Advance care directives allow patients to provide instructions about their preferences regarding the care they would like to receive if they develop an illness or a life-threatening injury and are unable to express their preferences. Advance care directives can also designate someone the patient trusts to make decisions about medical care if the patient becomes unable to make (or communicate) these decisions. This is called designating “power of attorney (for health care).”
Federal law requires hospitals, nursing homes, and other institutions that receive Medicare or Medicaid funds to provide written information regarding advance care directives to all patients upon admission.
Advance care directives can reduce:
- Personal worry
- Feelings of helplessness and guilt by family members
- Futile, costly, specialized interventions that a patient may not want
- Overall health care costs
- Legal concerns for everyone involved
However, advance care directives cannot predict what situations may arise in the future or what new modes of care may be available for situations considered nearly hopeless today.
EXAMPLES OF ADVANCE DIRECTIVES
Verbal instructions. These are any decisions regarding care that are communicated verbally by an individual to health care providers or family members.
Organ donation. This may be accomplished by completing an organ donation card and carrying it in your wallet. A second card may be placed with important papers (such as a living will, insurance papers, and so on). Most hospitals or other major health care centers have organ donor information available.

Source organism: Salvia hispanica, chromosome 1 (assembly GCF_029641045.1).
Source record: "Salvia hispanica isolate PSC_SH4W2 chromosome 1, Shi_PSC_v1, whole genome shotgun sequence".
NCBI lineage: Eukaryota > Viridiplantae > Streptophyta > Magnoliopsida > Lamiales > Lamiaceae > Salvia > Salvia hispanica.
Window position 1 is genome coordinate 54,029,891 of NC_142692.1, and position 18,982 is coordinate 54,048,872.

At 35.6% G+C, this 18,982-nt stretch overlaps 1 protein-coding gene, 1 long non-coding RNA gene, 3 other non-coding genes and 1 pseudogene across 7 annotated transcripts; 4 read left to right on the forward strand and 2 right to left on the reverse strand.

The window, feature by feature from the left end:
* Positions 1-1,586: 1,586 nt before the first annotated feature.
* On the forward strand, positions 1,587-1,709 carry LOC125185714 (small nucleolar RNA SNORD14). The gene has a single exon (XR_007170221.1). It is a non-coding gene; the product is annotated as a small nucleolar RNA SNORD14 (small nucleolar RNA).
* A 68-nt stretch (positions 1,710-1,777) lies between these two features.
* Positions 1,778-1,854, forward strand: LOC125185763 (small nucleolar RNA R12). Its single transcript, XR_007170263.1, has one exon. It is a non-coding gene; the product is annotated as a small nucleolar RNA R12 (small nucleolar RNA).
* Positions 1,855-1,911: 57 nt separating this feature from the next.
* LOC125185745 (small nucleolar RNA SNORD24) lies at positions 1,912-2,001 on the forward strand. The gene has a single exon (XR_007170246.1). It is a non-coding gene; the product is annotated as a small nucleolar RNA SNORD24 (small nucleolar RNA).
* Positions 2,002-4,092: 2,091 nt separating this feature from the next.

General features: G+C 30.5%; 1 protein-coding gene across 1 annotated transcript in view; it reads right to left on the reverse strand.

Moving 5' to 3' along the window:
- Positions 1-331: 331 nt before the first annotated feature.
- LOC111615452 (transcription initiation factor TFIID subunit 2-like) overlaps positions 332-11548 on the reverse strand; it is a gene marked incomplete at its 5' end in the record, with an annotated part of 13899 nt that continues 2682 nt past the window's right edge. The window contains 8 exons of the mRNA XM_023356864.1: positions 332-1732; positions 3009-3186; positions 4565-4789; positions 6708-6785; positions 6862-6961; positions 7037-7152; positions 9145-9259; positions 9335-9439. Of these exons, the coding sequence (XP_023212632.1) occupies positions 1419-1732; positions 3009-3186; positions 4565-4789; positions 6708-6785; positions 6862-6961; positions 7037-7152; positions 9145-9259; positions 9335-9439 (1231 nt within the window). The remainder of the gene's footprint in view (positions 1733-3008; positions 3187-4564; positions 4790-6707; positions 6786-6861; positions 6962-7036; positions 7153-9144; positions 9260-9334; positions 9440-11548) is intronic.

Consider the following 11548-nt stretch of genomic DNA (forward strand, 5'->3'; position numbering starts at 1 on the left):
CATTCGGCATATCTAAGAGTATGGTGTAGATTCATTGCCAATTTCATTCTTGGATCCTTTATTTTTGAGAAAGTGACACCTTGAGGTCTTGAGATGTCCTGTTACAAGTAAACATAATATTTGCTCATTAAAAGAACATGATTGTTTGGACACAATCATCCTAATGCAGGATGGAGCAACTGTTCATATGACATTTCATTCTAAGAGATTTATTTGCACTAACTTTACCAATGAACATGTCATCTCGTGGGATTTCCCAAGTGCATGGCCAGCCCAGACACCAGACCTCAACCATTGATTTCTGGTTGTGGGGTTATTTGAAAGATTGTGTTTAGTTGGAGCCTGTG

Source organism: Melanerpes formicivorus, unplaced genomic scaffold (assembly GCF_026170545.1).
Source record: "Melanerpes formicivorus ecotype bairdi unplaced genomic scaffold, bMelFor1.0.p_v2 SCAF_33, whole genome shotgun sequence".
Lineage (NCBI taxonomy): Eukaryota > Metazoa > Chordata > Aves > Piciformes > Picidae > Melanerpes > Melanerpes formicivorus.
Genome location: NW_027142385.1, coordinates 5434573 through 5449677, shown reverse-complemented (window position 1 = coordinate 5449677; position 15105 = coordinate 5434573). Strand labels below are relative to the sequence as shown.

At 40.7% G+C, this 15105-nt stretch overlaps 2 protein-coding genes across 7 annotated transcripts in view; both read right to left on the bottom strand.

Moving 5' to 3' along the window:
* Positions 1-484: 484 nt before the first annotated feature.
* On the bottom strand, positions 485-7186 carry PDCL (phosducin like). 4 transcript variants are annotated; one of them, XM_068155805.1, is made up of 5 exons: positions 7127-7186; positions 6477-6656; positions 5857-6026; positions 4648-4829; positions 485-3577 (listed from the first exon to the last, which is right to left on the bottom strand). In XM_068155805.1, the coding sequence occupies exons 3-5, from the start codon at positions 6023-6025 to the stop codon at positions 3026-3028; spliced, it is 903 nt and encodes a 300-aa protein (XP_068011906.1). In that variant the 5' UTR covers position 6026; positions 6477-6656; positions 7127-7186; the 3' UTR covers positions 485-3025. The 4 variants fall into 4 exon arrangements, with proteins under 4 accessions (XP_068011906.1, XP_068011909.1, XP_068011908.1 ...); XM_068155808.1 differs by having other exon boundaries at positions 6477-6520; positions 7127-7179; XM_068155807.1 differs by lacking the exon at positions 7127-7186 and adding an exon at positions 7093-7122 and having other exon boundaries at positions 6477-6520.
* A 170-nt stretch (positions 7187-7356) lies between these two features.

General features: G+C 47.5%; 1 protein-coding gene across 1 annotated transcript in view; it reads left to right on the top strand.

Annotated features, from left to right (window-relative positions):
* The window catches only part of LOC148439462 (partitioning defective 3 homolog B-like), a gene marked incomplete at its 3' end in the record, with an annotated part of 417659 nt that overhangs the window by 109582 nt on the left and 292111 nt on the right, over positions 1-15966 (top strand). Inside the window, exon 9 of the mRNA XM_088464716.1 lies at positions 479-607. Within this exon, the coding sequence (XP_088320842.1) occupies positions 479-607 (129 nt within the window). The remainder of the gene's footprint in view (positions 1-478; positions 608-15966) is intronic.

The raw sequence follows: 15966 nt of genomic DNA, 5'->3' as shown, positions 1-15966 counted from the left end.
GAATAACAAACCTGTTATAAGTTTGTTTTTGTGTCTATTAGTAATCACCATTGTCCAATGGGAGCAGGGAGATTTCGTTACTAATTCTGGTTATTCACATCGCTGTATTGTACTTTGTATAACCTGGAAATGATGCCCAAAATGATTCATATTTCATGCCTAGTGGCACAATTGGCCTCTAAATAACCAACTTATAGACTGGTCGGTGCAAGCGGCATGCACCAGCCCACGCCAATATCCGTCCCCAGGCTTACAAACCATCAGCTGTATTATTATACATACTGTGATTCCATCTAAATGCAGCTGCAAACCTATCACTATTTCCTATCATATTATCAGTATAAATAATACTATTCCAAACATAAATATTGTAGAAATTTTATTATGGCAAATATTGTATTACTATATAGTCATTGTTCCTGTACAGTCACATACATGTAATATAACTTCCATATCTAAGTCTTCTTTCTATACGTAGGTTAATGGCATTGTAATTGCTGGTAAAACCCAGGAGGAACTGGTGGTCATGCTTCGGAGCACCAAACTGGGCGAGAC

Many states offer people who are applying for new or renewed driver's license the opportunity to make a decision regarding organ donation and have it recorded on the driver's license. More information may be obtained by calling 1-800-24-DONOR.
Living will. This is a written, legal document that conveys the wishes of a person in the event of serious illness. This document can speak for a patient who is unable to communicate. A living will may indicate specific care or treatment the person does or does not want performed under specific circumstances. This may include specific procedures, care, or treatments such as the following:
CPR(if cardiac or respiratory arrestoccurs)
- Artificial nutrition through
intravenousor tube feedings
- Prolonged maintenance on a respirator (if unable to breathe adequately alone)
Blood cultures, spinal fluid evaluations, and other diagnostic tests
- Blood transfusions
Review Date: 11/17/2010
Reviewed By: David C. Dugdale, III, MD, Professor of Medicine, Division of General Medicine, Department of Medicine, University of Washington School of Medicine. Also reviewed by David Zieve, MD, MHA, Medical Director, A.D.A.M., Inc.